Reckoning with Harm
The Toxic Relations of Oil in Amazonia
280 Pages, 6.00 x 9.00 x 1.00 in, 20 b&w photos, 4 b&w illustrations, 2 maps
Sales Date: October 17, 2023
An ethnography of the Ecuadorian Amazon that demonstrates the need for a relational, place-based, contingent understanding of harm and toxicity.
Reckoning with Harm is a striking ethnographic analysis of the harm resulting from oil extraction. Covering fifty years of settler colonization and industrial transformation of the Ecuadorian Amazon, Amelia Fiske interrogates the relations of harm. She moves between forest-courtrooms and oily waste pits, farms and toxic tours, to explore both the ways in which harm from oil is entangled with daily life and the tensions surrounding efforts to verify and redress it in practice. Attempts to address harm from the oil industry in Ecuador have been consistently confounded by narrow, technocratic understandings of evidence, toxicity, and responsibility. Building on collaborators’ work to contest state and oil company insistence that harm is controlled and principally chemical in nature, Fiske shows that it is necessary to refigure harm as relational in order to reckon with unremediated contamination of the past while pushing for broad forms of accountability in the present. She theorizes that harm is both a relationship and an animating feature of relationships in this place, a contingent understanding that is needed to contemplate what comes next when living in a toxic world.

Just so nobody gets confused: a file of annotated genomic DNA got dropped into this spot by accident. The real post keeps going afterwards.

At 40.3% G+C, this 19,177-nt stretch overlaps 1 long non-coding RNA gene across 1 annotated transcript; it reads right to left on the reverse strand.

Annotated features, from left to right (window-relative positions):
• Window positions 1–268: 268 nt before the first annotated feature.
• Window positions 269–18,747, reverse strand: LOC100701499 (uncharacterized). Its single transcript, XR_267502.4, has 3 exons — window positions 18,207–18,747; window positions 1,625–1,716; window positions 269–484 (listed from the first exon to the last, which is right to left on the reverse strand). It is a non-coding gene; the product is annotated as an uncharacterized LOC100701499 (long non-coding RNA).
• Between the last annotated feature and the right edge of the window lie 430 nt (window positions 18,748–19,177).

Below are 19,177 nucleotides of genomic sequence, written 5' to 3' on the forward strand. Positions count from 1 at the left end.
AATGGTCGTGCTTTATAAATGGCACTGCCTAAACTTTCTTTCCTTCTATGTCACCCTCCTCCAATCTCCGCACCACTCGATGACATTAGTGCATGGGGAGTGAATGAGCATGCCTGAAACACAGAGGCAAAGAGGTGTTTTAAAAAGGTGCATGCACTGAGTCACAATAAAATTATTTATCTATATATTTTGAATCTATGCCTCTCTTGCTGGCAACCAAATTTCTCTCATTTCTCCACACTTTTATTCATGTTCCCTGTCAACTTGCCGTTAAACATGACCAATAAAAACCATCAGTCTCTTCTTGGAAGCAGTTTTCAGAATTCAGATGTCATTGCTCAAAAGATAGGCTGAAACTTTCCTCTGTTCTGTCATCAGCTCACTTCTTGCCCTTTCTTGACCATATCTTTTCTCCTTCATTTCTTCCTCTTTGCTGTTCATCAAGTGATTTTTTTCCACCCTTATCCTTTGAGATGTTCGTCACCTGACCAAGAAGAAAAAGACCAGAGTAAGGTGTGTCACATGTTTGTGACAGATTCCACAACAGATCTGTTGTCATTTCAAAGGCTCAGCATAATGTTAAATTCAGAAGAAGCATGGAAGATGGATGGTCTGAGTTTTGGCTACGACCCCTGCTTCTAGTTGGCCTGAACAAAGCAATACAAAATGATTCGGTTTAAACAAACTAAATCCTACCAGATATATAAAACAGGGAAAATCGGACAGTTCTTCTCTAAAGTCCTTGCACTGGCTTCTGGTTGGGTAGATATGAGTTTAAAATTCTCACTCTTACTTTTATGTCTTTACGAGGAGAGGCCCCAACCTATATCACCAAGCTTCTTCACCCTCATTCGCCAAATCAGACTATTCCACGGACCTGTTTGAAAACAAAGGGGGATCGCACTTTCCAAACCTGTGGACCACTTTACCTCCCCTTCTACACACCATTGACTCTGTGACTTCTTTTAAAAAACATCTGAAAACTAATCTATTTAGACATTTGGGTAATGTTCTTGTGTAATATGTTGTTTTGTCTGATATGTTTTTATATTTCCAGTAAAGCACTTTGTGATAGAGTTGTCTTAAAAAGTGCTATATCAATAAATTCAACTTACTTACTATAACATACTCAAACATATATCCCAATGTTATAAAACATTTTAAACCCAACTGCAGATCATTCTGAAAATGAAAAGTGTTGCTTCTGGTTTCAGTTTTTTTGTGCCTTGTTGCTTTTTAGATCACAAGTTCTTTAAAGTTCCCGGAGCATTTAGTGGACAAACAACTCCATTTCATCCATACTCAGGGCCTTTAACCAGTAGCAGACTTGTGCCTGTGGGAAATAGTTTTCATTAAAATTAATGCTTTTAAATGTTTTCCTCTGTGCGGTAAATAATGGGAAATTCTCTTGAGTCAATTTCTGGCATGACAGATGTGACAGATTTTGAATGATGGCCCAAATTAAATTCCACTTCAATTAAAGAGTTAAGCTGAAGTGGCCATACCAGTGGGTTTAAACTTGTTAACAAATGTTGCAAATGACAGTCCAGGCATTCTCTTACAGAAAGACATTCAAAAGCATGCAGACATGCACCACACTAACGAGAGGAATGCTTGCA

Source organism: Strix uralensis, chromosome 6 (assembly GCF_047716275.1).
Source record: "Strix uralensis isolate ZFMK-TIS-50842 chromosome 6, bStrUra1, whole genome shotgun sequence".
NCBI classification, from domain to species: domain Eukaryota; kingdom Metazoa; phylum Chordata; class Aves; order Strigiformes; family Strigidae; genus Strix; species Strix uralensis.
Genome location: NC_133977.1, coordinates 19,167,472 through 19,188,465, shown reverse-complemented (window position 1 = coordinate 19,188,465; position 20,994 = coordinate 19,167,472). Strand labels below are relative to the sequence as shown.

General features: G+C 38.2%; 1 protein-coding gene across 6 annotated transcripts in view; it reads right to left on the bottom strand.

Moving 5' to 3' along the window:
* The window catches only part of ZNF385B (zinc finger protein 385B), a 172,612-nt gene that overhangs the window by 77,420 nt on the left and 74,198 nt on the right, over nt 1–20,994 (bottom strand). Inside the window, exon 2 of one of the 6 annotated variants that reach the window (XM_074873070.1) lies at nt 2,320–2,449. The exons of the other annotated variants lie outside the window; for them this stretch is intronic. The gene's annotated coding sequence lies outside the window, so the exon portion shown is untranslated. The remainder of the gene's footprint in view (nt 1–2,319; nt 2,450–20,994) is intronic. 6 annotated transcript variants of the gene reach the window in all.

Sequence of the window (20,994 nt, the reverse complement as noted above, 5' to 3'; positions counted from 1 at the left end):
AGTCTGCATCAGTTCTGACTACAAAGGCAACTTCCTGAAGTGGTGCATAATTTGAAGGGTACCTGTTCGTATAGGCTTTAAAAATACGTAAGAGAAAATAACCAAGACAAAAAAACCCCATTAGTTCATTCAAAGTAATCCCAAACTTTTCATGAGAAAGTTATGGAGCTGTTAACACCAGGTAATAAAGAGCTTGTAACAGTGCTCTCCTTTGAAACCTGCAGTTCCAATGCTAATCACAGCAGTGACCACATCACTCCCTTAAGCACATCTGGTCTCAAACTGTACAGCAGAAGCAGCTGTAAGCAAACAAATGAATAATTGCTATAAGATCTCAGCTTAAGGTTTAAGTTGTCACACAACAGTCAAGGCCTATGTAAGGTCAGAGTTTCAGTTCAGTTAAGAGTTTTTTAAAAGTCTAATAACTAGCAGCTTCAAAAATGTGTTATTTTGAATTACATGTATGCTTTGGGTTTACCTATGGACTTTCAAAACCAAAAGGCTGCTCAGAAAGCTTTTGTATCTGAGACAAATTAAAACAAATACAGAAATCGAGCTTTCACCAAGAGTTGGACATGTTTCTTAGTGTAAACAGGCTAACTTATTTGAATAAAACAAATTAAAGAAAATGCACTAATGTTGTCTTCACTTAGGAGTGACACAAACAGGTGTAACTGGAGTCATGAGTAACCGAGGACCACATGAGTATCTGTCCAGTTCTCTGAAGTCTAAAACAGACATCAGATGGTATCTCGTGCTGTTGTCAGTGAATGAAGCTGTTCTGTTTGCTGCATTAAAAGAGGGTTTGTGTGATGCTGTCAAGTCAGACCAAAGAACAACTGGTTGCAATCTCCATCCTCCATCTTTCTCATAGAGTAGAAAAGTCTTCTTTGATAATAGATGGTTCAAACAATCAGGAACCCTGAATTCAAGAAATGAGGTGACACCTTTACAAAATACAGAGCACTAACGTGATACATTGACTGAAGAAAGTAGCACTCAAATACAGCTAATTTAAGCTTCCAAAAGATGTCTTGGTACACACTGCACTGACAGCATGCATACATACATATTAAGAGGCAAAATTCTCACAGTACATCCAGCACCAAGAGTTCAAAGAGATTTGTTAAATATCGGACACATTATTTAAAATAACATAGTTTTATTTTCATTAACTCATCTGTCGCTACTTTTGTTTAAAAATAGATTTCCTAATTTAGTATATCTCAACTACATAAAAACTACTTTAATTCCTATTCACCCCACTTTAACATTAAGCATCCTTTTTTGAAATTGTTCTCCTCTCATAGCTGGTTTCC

An empathetic and reflexive ethnography of the expansiveness of the socioenvironmental burdens—physical, emotional, generational—borne by peoples in the Ecuadorian Amazon because of the oil industry’s presence in the region. Recognizing the responsibility required to respectfully tell stories about harm, Fiske goes beyond technocratic explanations of regulatory science and law and instead traces the myriad relations through which harm is constituted and evaluated, intimately and expansively. In a search for larger truths that “open up” harm from narrow understandings of culpability and damage, Fiske moves toward a theory of relational accountability—a reckoning—that calls for collective acts of reparation, remediation, and justice.~Gabriela Valdivia, University of North Carolina at Chapel Hill, coauthor of Oil, Revolution, and Indigenous Citizenship in Ecuadorian Amazonia
In her agenda-setting study of oil’s transformation of Amazonian Ecuador, Amelia Fiske brilliantly demonstrates the power of medical anthropology and science studies by combining nuanced ethnography, textual analysis, and theoretical engagement to reveal the harms of industrial toxins as well as their scientific, legal, and regulatory concealment. For anyone interested in understanding the complex question of how we can become certain of the petroleum industry’s impacts on this planet and its peoples, Reckoning with Harm is an essential source that will guide scholarship, activism, and public debate for decades to come. ~Michael L. Cepek, University of Texas at San Antonio, author of Life in Oil: Cofán Survival in the Petroleum Fields of Amazonia
Reckoning with Harm disarms, revealing that the wounded worlds that issue from oil extraction are deeply relational. A keen ethnographer, Amelia Fiske demonstrates in moving prose how the unbounded, yet embodied, effects of oil operations on everyday lives confound techno-industrial-scientific logics that seek to contain contamination.~Suzana Sawyer, University of California, Davis, author of The Small Matter of Suing Chevron
- A Note on Transcriptions
- Oil: A Visual Glossary
- Introduction. Encountering Harm
- Chapter 1. Building a Life on the Aguarico
- Chapter 2. Evidence
- Chapter 3. Bounding Harm
- Chapter 4. Toxic Exposures
- Chapter 5. Touring Toxic Places
- Conclusion. Relations of the Aguarico-4 Well
- Epilogue: Una Masa Dura
- Works Cited
The publication of Reckoning with Harm was made possible by the support of the Environmental Studies Endowment (NEH).